Imagine adapting to life in the U.S. after emigrating from Mexico. With so many confusing new processes and systems to navigate, how would you begin to understand something as complex as local and national politics? According to San Francisco State University Associate Professor of Political Science Marcela García-Castañon, who studies political socialization, you’d likely turn to your spouse.
In a recent study in the journal New Political Science, García-Castañon shows that spousal relationships often determine how newcomers from Mexico come to understand American politics and develop a sense of community.
García-Castañon says she’s one of only a few academics studying spousal political socialization in immigrants. She notes that most of the research into political socialization focuses on native-born citizens whose values start forming in adolescence. By the time they’re married, their political beliefs are formed. Adult immigrants are a different story, and the limited research on immigrant political behavior doesn’t account for the role that spouses play in shaping political values, García-Castañon said.
“Assuming immigrants are here on an individual basis is an inaccurate portrayal of how citizenship develops,” she said. “If immigrants don’t understand something they’re going to turn to the person they trust the most, which is often their partner or spouse. They’re engaging with their families, and those pathways shape how they see citizenship.”
According to García-Castañon, most studies on political behavior simply focus on whether people are voting or not. That’s too limiting, in her view.
“Immigrants don’t feel like members of the community because they vote,” she said. “They feel like members of communities because they can have offhand conversations about politics with their neighbors. If they feel safe enough to have these conversations they will, but they have to feel like their neighbor isn’t going to call ICE or profile them.”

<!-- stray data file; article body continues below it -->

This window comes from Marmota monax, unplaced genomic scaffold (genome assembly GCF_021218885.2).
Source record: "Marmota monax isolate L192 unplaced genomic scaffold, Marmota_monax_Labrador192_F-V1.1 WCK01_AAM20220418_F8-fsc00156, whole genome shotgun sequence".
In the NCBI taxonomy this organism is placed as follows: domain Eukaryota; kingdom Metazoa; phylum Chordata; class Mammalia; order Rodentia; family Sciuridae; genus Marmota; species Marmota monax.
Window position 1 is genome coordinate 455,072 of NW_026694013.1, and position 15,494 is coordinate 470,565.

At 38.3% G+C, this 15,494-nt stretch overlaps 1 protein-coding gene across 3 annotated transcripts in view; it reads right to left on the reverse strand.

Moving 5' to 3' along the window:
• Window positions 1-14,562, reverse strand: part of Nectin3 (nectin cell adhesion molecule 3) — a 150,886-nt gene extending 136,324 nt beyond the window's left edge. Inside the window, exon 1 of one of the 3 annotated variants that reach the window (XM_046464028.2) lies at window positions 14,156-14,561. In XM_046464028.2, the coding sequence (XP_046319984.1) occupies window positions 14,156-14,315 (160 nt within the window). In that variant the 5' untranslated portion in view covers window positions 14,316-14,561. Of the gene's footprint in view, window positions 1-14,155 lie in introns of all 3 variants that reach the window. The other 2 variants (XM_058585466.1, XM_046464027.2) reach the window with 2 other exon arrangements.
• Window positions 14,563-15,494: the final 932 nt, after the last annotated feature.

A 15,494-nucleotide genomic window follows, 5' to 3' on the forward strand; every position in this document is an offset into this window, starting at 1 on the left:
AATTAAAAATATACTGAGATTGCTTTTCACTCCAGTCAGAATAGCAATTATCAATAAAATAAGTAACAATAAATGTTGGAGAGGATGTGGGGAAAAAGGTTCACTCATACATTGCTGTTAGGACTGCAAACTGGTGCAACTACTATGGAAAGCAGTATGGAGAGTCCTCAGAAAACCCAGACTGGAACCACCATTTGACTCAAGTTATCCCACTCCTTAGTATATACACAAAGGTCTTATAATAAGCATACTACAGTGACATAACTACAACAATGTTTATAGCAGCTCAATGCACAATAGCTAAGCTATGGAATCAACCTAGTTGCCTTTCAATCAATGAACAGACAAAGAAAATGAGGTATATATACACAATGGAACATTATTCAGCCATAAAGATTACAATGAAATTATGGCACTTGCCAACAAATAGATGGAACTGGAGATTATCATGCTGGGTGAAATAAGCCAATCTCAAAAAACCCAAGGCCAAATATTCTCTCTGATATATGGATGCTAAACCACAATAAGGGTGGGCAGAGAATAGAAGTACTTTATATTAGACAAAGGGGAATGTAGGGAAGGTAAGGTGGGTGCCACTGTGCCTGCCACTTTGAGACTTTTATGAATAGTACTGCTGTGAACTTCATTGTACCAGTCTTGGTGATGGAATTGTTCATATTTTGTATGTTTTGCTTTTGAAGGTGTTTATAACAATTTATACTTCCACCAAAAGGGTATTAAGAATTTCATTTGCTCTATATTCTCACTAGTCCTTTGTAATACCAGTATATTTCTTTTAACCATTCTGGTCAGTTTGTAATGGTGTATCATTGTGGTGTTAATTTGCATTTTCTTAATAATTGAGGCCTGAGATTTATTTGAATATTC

Such concerns aren’t unfounded, of course. America’s attitudes on immigration have shifted in recent years, and that directly impacts conversations between spouses and shapes how couples view citizenship.
“If a government targets a person’s family, family becomes a weapon against the immigrant community,” García-Castañon said. “You see this in policies like DACA [Deferred Action for Childhood Arrivals] where immigrants are hesitant to register because they’re afraid of giving out personal information that could be turned against them, or their families. If they have other family members who are undocumented, but ineligible for DACA or similar protections, there is a fear that seeking out this aid or benefit could result in their family or community being targeted.””
The anti-immigrant climate has other repercussions. Immigrants also won’t feel like they belong, and that mindset can leave a lasting imprint on future generations, García-Castañon adds. “They start to see citizenship as something that should be avoided, because the message they’re getting is that nobody wants them here,” she said.
To conduct her study, García-Castañon used qualitative and quantitative data from surveys she conducted with Mexican-origin households in Arizona and Washington. She asked respondents to talk about their experiences with politics in their home country and in their new country. She found that not only do spouses share information and help each other grasp nuances, they can also pave the way for taking action.
“The way spouses engage with each other isn’t just, ‘Hey, honey — how are you doing?’ but rather, ‘Hey, honey — do you want to go protest?'” she said.
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